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Sunday, 24 January 2010

Color, Tone and Contrast

Before really diving into this topic, I want to take a moment to talk about your intent when taking pictures. When you’re taking a picture, ask yourself, “What is this a photo of?” Once you know the answer, whether it’s and object, a person, an emotion, a mood, etc., you can use the tips and tools in the Professional Photos section of the blog to help you achieve that intent.

In this post, I am going to focus on the main compositional elements—color, tone and contrast—and how you can use them to create the photo you intended.

Color plays an important role in your overall composition, and understanding it can help you improve the quality of your photos. If you look at a color wheel, you’ll see a great guide to contrasting colors, which are those opposite one another on the wheel. One of the easiest color contrasts to play with are oranges and blues, and reds and greens, so think of these contrasting colors when you’re composing your kids in their brightly colored clothes playing in grass. It’s a simple formula, but having the contrasting colors really adds an aesthetic element to the final shot.

Chiaroscuro 4

For this post, the definition of tone refers to shades from dark to light. Tone is important both when shooting in color and in black and white as well as with subjects that have a lot of black, gray or light in them. A great photo can be all one color, as seen in the Pro Shots photo below, with just tones from dark to light separating the texture and subject. Tone is often associated with mood, so if you’re trying to communicate a certain mood through your photos, explore the realm of tone to convey your intention.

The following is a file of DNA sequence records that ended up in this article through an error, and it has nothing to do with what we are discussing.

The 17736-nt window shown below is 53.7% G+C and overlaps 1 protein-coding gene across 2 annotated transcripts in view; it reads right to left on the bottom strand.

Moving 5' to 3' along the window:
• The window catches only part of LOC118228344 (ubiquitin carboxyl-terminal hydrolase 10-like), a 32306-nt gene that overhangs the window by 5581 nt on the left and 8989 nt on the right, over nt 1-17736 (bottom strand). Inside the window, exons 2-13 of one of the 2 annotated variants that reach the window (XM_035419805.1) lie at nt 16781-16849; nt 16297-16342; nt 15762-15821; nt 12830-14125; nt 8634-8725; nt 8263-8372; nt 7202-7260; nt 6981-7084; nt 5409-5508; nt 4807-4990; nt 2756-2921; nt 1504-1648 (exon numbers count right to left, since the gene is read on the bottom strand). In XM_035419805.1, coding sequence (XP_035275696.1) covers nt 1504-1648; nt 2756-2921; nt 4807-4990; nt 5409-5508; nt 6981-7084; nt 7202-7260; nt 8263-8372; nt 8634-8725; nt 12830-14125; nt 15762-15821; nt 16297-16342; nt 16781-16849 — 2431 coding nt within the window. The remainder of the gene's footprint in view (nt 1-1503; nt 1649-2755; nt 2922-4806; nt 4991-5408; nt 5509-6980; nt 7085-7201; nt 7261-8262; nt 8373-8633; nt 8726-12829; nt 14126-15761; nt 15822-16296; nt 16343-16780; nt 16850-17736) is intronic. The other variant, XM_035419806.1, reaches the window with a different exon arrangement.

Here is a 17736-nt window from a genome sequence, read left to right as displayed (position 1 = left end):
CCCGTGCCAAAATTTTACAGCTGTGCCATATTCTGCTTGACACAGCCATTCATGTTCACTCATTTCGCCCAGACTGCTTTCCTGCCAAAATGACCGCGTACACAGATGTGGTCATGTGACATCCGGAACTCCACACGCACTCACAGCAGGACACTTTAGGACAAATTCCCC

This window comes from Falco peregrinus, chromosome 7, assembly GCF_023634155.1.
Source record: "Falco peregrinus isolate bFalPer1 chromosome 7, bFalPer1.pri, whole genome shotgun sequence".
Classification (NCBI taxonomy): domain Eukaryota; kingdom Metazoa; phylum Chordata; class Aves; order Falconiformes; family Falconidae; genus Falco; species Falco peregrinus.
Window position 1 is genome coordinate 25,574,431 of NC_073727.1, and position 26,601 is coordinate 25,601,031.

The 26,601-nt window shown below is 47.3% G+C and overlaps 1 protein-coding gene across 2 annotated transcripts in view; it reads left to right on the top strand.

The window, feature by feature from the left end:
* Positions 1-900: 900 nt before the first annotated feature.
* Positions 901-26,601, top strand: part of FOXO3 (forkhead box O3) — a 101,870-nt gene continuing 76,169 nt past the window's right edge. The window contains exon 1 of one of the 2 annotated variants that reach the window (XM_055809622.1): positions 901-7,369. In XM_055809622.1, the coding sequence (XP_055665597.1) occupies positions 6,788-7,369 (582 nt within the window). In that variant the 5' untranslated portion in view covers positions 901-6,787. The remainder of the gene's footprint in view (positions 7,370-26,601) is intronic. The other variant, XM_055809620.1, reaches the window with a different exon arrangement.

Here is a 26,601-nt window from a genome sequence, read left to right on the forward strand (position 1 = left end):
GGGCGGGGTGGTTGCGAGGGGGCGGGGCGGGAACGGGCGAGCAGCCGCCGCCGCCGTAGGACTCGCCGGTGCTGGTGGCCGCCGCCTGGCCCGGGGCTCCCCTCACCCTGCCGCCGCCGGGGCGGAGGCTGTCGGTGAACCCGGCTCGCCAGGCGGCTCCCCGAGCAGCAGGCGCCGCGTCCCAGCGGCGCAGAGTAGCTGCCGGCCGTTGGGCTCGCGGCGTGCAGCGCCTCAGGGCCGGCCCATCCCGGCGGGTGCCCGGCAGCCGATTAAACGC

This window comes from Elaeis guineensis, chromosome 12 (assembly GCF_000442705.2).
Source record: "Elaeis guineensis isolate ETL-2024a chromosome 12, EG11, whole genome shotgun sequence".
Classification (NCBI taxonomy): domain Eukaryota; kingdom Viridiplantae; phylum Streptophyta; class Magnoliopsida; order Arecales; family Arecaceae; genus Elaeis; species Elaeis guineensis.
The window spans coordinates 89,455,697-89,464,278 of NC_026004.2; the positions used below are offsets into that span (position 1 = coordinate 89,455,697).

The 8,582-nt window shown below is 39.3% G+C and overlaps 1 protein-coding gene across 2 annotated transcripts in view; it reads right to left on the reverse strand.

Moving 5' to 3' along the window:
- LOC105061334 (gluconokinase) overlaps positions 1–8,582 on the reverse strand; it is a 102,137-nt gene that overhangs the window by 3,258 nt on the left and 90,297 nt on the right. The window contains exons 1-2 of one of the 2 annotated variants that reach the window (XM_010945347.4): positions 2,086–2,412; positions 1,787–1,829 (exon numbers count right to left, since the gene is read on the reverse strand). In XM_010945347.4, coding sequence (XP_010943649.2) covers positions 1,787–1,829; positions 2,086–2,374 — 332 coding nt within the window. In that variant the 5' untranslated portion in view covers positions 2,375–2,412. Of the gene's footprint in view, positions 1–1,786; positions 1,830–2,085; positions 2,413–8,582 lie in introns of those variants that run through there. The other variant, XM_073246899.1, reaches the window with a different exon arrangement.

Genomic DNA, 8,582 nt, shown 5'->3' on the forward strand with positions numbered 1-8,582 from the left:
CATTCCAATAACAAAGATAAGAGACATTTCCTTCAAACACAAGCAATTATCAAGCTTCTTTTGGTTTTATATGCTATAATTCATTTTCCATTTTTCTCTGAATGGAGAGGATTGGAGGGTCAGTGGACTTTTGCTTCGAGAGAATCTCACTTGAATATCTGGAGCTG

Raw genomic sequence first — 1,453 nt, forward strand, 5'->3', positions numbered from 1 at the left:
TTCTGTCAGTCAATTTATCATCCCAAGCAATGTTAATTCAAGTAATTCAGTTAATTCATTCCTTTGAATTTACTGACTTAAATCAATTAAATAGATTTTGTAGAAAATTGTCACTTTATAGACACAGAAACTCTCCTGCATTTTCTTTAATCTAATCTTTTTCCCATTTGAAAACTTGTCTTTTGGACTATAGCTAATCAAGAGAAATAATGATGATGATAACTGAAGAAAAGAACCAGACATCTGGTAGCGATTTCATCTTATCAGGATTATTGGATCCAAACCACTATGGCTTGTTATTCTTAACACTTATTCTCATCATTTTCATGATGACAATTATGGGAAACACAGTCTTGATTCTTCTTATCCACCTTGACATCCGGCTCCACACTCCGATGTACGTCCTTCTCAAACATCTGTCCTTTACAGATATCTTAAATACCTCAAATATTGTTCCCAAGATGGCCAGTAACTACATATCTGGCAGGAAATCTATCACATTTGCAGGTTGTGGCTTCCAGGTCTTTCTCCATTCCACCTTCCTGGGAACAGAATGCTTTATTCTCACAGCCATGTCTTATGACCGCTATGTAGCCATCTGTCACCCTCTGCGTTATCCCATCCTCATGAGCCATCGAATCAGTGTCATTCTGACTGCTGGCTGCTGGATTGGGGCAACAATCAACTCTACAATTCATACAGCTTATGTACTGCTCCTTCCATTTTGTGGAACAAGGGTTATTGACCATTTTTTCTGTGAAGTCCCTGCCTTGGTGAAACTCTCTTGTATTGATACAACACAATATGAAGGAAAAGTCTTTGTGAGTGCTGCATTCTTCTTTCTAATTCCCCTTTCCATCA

Contrast is best explained by its extremes. Extremely high-contrast photos have a lot of white and black and very little (or nothing) in between. Extremely low-contrast photos have no distinct white or black but instead an overall gray or even color scheme. What can contrast do for a photo? Well, Ansel Adams made his mark by mastering contrast and the tonal scale with his famous images. When you look at his photos, they “pop” thanks to the contrasting and tonal elements.

Chiaroscuro 3

Contrast is one of the easiest things to check for with a digital camera. If your camera offers a histogram view, look for rises on both the left and right side of your histogram—this indicated that you have some contrast in your photo. If you see a big peak in the middle of your histogram but nothing to the right or left, then you’re lacking contrast. Remember, if you don’t have a histogram view on your camera, you may have one on your digital photo/editing software.

Chiaro-who? Chiaroscuro is an Italian word meaning “clear-dark,” which is a fancy way of explaining the combination of color, tone and contrast to make really pleasing photographs.

Once you know what you’re looking for, Chiaroscuro is easy to recognize. A good example of this technique is a window-lit person, where one side of the face is well lit but the light falls off rather dramatically on the other side of their face and the remainder of the room, or a patch of foliage lit by the sun breaking through trees above but the remainder of the forest behind it is in darkness. Another great place to see examples of Chiaroscuro is in Hollywood, such as The Godfather trilogy.

Chiaroscuro 1

Now that you know the elements for creating stunning compositions, we want to see what you can do. Share links to your photos in the comments section that exemplify color, tone, contrast or Chiaroscuro!

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